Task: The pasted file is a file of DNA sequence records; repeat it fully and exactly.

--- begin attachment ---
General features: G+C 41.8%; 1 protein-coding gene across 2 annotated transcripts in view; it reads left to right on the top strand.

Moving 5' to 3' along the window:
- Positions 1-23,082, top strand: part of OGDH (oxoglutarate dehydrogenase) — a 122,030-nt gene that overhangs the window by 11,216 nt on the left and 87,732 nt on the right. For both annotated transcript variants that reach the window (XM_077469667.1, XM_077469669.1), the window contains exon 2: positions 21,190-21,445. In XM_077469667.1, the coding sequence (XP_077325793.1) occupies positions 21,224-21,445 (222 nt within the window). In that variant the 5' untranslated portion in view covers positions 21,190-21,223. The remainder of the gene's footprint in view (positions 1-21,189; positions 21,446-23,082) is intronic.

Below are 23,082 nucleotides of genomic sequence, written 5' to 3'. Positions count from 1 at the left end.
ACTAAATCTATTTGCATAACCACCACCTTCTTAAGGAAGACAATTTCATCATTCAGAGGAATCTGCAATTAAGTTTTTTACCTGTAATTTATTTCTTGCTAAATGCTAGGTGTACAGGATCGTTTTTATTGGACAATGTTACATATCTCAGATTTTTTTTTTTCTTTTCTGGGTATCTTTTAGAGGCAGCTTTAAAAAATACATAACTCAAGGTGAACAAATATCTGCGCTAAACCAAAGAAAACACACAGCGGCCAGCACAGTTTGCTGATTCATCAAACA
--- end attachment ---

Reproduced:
General features: G+C 41.8%; 1 protein-coding gene across 2 annotated transcripts in view; it reads left to right on the top strand.

Moving 5' to 3' along the window:
- Positions 1-23,082, top strand: part of OGDH (oxoglutarate dehydrogenase) — a 122,030-nt gene that overhangs the window by 11,216 nt on the left and 87,732 nt on the right. For both annotated transcript variants that reach the window (XM_077469667.1, XM_077469669.1), the window contains exon 2: positions 21,190-21,445. In XM_077469667.1, the coding sequence (XP_077325793.1) occupies positions 21,224-21,445 (222 nt within the window). In that variant the 5' untranslated portion in view covers positions 21,190-21,223. The remainder of the gene's footprint in view (positions 1-21,189; positions 21,446-23,082) is intronic.

Below are 23,082 nucleotides of genomic sequence, written 5' to 3'. Positions count from 1 at the left end.
ACTAAATCTATTTGCATAACCACCACCTTCTTAAGGAAGACAATTTCATCATTCAGAGGAATCTGCAATTAAGTTTTTTACCTGTAATTTATTTCTTGCTAAATGCTAGGTGTACAGGATCGTTTTTATTGGACAATGTTACATATCTCAGATTTTTTTTTTTCTTTTCTGGGTATCTTTTAGAGGCAGCTTTAAAAAATACATAACTCAAGGTGAACAAATATCTGCGCTAAACCAAAGAAAACACACAGCGGCCAGCACAGTTTGCTGATTCATCAAACA